'Alcaida': Al Qaeda spelled wrong on Trump's notes for remarks made attacking Ilhan Omar and other freshman DemocratsTrump was using the notes to defend racist tweets he sent the day before about four Democratic lawmakers, including Rep. Ilhan Omar.



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Pentagon confirms Qaeda higher-up killed in Libya strike

Pentagon confirms Qaeda higher-up killed in Libya strikeA senior Al-Qaeda operative and another jihadist were killed in a US air strike in Libya, the Pentagon confirmed Wednesday. The March 24 strike near Ubari in southern Libya killed “two Al-Qaeda terrorists, including Musa Abu Dawud, a high-ranking Al-Qaeda in the Lands of the Islamic Maghreb (AQIM) official,” the US military’s Africa Command said in a statement.



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Hezbollah and Al Qaeda exchange dead bodies of 14 fighters after ceasefire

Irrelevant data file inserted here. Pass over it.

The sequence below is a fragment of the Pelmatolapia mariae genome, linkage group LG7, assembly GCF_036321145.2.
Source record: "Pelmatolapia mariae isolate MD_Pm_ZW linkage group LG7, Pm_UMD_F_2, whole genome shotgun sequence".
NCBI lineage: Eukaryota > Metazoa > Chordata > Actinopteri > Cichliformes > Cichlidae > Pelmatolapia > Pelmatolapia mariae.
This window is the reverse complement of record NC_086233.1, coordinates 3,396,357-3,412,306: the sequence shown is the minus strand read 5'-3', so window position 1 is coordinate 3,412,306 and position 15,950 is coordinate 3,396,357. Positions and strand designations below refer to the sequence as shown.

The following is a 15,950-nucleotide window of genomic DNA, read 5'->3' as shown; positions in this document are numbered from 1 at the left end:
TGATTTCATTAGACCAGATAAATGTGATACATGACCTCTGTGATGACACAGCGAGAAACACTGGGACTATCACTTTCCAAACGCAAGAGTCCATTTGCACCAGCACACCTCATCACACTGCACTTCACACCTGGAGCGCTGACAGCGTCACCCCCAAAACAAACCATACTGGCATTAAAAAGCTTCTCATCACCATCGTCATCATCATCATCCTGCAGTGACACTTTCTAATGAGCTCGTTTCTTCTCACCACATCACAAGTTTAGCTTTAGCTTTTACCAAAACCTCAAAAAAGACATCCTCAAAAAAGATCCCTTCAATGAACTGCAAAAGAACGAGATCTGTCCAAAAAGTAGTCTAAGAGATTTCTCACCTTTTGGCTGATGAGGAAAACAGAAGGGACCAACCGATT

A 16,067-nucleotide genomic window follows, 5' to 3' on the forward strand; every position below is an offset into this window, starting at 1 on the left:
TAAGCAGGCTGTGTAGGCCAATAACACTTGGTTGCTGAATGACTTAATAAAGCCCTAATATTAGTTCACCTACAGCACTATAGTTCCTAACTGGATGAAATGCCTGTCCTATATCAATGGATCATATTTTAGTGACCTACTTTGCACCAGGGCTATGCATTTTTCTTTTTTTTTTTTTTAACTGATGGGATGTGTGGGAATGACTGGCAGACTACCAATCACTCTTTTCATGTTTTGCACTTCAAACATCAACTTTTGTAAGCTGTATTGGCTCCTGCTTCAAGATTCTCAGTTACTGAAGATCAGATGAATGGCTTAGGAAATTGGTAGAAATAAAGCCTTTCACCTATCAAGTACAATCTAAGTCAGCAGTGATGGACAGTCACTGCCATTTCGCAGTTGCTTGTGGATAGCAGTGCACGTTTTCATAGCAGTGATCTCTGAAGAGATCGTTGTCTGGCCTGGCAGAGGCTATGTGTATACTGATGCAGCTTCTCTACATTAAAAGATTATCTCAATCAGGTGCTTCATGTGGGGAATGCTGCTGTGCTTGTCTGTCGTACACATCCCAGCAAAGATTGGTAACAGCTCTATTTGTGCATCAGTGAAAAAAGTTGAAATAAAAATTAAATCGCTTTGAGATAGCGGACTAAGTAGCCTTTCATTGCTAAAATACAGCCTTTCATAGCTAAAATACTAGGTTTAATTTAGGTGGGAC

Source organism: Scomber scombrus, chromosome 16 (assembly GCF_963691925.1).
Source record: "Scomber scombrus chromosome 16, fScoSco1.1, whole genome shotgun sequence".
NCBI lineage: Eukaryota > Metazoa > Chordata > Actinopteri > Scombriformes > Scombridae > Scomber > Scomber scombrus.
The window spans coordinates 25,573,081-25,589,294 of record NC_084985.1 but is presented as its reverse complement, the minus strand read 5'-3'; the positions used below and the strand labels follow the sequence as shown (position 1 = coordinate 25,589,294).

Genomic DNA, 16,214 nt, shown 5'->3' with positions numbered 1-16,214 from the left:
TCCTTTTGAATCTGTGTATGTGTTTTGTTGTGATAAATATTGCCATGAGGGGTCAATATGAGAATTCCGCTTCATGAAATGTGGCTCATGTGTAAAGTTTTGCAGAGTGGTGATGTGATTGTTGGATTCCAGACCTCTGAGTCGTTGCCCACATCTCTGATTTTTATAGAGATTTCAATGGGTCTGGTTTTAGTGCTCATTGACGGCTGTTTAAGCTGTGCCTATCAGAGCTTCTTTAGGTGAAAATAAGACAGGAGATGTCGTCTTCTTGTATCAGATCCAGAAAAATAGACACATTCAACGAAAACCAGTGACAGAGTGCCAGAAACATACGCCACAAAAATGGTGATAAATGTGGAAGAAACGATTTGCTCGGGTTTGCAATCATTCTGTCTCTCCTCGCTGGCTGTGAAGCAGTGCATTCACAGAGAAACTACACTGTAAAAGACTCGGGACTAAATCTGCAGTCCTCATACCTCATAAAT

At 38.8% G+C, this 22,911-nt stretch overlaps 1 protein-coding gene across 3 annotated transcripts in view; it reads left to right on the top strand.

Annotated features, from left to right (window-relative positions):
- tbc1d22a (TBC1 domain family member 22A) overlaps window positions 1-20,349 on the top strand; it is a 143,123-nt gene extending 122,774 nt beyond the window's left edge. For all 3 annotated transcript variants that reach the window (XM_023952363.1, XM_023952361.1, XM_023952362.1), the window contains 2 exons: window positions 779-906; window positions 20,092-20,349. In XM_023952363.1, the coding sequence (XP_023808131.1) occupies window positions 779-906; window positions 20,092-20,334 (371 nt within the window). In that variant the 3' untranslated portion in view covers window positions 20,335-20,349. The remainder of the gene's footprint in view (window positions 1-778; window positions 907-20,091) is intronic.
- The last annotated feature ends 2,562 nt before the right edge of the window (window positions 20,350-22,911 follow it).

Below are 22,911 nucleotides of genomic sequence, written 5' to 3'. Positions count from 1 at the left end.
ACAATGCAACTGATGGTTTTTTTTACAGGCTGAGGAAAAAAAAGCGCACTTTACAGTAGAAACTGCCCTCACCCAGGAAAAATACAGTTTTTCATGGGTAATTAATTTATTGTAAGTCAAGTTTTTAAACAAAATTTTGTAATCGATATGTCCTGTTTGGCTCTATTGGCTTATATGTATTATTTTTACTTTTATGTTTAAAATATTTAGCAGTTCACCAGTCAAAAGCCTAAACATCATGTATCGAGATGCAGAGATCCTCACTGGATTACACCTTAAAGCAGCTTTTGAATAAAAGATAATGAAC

Hezbollah and Al Qaeda exchange dead bodies of 14 fighters after ceasefire Two militant groups were due to exchange bodies on Sunday after fierce fighting in a region of Lebanon that borders Syria.  Hezbollah, a Shiite group that is an ally of both the Lebanese and Syrian governments, and Jabhat Fatel al Sham, a Syrian jihadi group linked to al Qaeda, swapped the dead in a deal facilitated by the Lebanese government.  The two groups had been fighting in the mountainous region of Arsal after Hezbollah launched an offensive aimed at driving back Jabhat Fateh al Sham over the border to Syria.  Lebanon's Hezbollah movement and jihadist militants began implementing a ceasefire deal for the Syria-Lebanon border, with an exchange of bodies of fighters killed in week-long clashes Credit: STRINGER/AFP/Getty Images A ceasefire between the two groups came into effect on Thursday after Jabhat Fateh al Sham agreed to move its fighters and their families to Idlib, in Syria.  The War Media Centre, an Arabic-language Twitter account affiliated with Hezbollah, said that nine bodies of Jabhat Fateh al Sham fighters would be handed over, and bodies of five Hezbollah fighters would be received in return.  In a televised speech on Wednesday, Hezbollah's leader, Hasan Nasrallah, said that his group "was in the face of a very big military victory" in Arsal.   A Hezbollah ambulance carrying the coffins of bodies of Nusra Front fighters in Labwe, Lebanon Credit: Reuters handout  Al Jazeera reported that two dozen Hezbollah fighters died during the fighting, and that 150 Jabhat Fateh al Sham fighters had been killed.  In 2014, Lebanese soldiers were taken hostage by jihadists in Arsal, leading to the outbreak of serious fighting in the town. Four soldiers were later executed. Sporadic fighting between the army and the jihadists has continued since then.  Hezbollah took journalists on a tour of the newly captured areas yesterday, and showed them an array of military hardware. The victory, and its presentation to the press, are signs of the confidence of power of the group. Lebanon's President, Michel Aoun, is a political ally of Hezbollah.